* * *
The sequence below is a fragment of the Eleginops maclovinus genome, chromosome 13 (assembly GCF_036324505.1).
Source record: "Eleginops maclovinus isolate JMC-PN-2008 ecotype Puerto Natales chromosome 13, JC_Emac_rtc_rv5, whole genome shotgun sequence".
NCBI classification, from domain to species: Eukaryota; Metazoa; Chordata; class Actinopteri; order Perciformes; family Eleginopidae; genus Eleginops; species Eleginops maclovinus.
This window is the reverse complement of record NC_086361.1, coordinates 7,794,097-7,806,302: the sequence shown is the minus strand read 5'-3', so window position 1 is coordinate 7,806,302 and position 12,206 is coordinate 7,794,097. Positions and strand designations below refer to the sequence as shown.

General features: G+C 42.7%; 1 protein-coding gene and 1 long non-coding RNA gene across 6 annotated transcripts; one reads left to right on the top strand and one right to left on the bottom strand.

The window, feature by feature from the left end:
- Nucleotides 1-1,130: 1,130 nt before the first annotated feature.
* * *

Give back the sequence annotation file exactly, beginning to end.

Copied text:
The sequence below is a fragment of the Eleginops maclovinus genome, chromosome 13 (assembly GCF_036324505.1).
Source record: "Eleginops maclovinus isolate JMC-PN-2008 ecotype Puerto Natales chromosome 13, JC_Emac_rtc_rv5, whole genome shotgun sequence".
NCBI classification, from domain to species: Eukaryota; Metazoa; Chordata; class Actinopteri; order Perciformes; family Eleginopidae; genus Eleginops; species Eleginops maclovinus.
This window is the reverse complement of record NC_086361.1, coordinates 7,794,097-7,806,302: the sequence shown is the minus strand read 5'-3', so window position 1 is coordinate 7,806,302 and position 12,206 is coordinate 7,794,097. Positions and strand designations below refer to the sequence as shown.

General features: G+C 42.7%; 1 protein-coding gene and 1 long non-coding RNA gene across 6 annotated transcripts; one reads left to right on the top strand and one right to left on the bottom strand.

The window, feature by feature from the left end:
- Nucleotides 1-1,130: 1,130 nt before the first annotated feature.